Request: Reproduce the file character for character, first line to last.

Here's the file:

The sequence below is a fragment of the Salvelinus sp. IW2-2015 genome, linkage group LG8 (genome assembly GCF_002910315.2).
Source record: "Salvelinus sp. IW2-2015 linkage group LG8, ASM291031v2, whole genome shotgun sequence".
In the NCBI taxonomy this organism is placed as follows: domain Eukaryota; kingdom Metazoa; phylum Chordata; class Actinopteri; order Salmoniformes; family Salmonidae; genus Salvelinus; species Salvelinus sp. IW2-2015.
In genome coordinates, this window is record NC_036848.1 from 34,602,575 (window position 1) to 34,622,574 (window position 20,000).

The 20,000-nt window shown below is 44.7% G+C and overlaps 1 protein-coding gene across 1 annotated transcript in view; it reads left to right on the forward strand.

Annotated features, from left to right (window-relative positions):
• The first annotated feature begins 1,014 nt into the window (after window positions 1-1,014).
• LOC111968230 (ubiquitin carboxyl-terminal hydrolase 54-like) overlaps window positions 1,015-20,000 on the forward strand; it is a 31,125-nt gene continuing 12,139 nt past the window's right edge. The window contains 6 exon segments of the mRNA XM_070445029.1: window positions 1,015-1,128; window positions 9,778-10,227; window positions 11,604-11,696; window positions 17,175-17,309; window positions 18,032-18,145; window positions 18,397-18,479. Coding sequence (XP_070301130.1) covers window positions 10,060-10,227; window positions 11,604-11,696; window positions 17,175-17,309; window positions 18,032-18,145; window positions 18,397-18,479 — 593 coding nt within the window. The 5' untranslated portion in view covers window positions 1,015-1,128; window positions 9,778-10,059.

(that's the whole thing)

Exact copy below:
The sequence below is a fragment of the Salvelinus sp. IW2-2015 genome, linkage group LG8 (genome assembly GCF_002910315.2).
Source record: "Salvelinus sp. IW2-2015 linkage group LG8, ASM291031v2, whole genome shotgun sequence".
In the NCBI taxonomy this organism is placed as follows: domain Eukaryota; kingdom Metazoa; phylum Chordata; class Actinopteri; order Salmoniformes; family Salmonidae; genus Salvelinus; species Salvelinus sp. IW2-2015.
In genome coordinates, this window is record NC_036848.1 from 34,602,575 (window position 1) to 34,622,574 (window position 20,000).

The 20,000-nt window shown below is 44.7% G+C and overlaps 1 protein-coding gene across 1 annotated transcript in view; it reads left to right on the forward strand.

Annotated features, from left to right (window-relative positions):
• The first annotated feature begins 1,014 nt into the window (after window positions 1-1,014).
• LOC111968230 (ubiquitin carboxyl-terminal hydrolase 54-like) overlaps window positions 1,015-20,000 on the forward strand; it is a 31,125-nt gene continuing 12,139 nt past the window's right edge. The window contains 6 exon segments of the mRNA XM_070445029.1: window positions 1,015-1,128; window positions 9,778-10,227; window positions 11,604-11,696; window positions 17,175-17,309; window positions 18,032-18,145; window positions 18,397-18,479. Coding sequence (XP_070301130.1) covers window positions 10,060-10,227; window positions 11,604-11,696; window positions 17,175-17,309; window positions 18,032-18,145; window positions 18,397-18,479 — 593 coding nt within the window. The 5' untranslated portion in view covers window positions 1,015-1,128; window positions 9,778-10,059.